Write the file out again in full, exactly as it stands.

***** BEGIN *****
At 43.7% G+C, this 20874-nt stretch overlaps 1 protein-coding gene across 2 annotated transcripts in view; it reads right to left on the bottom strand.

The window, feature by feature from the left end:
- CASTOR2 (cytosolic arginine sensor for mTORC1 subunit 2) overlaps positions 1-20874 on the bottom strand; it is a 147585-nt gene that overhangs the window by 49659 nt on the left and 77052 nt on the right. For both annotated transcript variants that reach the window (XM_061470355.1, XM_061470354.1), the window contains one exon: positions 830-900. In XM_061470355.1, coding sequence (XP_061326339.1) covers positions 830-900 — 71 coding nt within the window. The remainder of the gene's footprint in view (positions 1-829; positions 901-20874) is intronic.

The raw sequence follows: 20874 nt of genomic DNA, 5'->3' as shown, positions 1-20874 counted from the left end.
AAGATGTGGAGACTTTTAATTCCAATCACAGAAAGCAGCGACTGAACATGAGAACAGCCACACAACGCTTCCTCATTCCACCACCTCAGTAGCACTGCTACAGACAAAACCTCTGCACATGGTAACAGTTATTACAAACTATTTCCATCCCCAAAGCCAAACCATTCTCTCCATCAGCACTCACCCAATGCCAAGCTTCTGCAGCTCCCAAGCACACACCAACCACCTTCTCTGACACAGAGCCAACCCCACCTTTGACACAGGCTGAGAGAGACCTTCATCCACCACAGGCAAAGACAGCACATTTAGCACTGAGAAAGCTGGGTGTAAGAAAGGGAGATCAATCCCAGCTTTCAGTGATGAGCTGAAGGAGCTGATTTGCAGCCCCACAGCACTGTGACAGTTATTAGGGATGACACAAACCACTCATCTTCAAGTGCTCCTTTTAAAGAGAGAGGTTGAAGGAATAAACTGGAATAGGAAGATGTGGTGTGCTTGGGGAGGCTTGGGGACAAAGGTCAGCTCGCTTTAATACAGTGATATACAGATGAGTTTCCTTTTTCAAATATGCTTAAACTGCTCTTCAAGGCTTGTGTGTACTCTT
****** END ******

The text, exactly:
At 43.7% G+C, this 20874-nt stretch overlaps 1 protein-coding gene across 2 annotated transcripts in view; it reads right to left on the bottom strand.

The window, feature by feature from the left end:
- CASTOR2 (cytosolic arginine sensor for mTORC1 subunit 2) overlaps positions 1-20874 on the bottom strand; it is a 147585-nt gene that overhangs the window by 49659 nt on the left and 77052 nt on the right. For both annotated transcript variants that reach the window (XM_061470355.1, XM_061470354.1), the window contains one exon: positions 830-900. In XM_061470355.1, coding sequence (XP_061326339.1) covers positions 830-900 — 71 coding nt within the window. The remainder of the gene's footprint in view (positions 1-829; positions 901-20874) is intronic.

The raw sequence follows: 20874 nt of genomic DNA, 5'->3' as shown, positions 1-20874 counted from the left end.
AAGATGTGGAGACTTTTAATTCCAATCACAGAAAGCAGCGACTGAACATGAGAACAGCCACACAACGCTTCCTCATTCCACCACCTCAGTAGCACTGCTACAGACAAAACCTCTGCACATGGTAACAGTTATTACAAACTATTTCCATCCCCAAAGCCAAACCATTCTCTCCATCAGCACTCACCCAATGCCAAGCTTCTGCAGCTCCCAAGCACACACCAACCACCTTCTCTGACACAGAGCCAACCCCACCTTTGACACAGGCTGAGAGAGACCTTCATCCACCACAGGCAAAGACAGCACATTTAGCACTGAGAAAGCTGGGTGTAAGAAAGGGAGATCAATCCCAGCTTTCAGTGATGAGCTGAAGGAGCTGATTTGCAGCCCCACAGCACTGTGACAGTTATTAGGGATGACACAAACCACTCATCTTCAAGTGCTCCTTTTAAAGAGAGAGGTTGAAGGAATAAACTGGAATAGGAAGATGTGGTGTGCTTGGGGAGGCTTGGGGACAAAGGTCAGCTCGCTTTAATACAGTGATATACAGATGAGTTTCCTTTTTCAAATATGCTTAAACTGCTCTTCAAGGCTTGTGTGTACTCTT